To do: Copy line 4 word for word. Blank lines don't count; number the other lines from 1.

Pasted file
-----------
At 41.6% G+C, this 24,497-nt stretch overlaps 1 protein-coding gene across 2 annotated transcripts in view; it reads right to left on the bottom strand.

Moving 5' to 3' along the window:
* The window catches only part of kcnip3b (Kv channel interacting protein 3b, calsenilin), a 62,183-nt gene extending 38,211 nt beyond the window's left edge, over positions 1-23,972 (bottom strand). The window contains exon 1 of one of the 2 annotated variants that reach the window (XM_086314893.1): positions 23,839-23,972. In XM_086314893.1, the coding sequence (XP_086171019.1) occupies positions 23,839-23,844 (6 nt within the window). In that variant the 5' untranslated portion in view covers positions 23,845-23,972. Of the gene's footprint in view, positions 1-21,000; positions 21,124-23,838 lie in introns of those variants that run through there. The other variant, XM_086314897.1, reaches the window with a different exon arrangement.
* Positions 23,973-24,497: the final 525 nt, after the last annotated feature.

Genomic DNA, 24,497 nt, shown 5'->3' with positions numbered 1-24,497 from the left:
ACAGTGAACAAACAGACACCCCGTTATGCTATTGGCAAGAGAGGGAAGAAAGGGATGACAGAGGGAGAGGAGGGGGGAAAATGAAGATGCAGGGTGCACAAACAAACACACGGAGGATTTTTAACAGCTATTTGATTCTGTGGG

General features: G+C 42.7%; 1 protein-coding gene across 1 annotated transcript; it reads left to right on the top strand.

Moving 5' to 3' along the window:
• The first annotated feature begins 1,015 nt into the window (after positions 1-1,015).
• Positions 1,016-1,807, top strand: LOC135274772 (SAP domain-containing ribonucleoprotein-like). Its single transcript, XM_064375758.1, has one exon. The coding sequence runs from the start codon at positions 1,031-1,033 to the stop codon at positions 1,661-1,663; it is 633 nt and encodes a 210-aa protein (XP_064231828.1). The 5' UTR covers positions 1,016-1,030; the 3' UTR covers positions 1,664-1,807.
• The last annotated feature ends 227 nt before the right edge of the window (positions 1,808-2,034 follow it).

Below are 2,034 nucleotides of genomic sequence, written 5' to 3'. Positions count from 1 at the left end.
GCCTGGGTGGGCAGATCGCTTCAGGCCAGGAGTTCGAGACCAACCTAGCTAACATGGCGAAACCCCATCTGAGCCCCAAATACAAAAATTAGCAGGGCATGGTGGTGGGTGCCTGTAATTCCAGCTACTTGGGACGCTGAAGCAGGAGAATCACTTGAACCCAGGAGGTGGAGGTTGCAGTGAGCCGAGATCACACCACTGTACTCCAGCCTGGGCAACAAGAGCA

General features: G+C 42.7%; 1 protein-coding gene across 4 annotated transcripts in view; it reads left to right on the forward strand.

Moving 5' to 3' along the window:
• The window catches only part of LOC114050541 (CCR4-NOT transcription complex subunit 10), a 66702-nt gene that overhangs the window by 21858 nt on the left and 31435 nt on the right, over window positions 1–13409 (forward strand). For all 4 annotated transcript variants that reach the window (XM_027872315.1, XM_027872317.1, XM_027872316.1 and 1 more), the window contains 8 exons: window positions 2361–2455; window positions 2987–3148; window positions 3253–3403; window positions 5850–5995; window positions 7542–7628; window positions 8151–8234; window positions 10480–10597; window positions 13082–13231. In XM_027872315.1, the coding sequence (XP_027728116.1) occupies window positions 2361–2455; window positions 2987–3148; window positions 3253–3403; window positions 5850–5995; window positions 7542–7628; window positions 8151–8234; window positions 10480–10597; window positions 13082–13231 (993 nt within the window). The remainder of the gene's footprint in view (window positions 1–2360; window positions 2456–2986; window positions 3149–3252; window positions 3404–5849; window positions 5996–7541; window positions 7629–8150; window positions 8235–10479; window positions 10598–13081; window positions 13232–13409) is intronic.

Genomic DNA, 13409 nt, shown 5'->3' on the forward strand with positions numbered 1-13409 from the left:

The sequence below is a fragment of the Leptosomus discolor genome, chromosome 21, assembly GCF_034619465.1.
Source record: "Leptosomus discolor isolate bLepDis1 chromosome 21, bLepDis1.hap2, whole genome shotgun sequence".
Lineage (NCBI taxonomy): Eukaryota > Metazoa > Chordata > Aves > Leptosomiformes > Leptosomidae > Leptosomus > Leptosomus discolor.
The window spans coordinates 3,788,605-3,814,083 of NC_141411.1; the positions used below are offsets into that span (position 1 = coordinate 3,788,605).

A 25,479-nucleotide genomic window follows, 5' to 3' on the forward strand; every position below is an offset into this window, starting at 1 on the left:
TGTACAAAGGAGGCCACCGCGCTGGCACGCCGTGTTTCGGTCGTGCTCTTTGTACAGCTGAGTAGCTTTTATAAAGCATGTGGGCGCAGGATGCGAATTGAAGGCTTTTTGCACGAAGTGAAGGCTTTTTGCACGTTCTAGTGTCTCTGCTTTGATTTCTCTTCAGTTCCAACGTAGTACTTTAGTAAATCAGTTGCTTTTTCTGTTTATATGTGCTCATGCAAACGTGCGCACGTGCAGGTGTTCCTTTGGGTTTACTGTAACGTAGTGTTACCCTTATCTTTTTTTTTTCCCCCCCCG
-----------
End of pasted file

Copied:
* Positions 23,973-24,497: the final 525 nt, after the last annotated feature.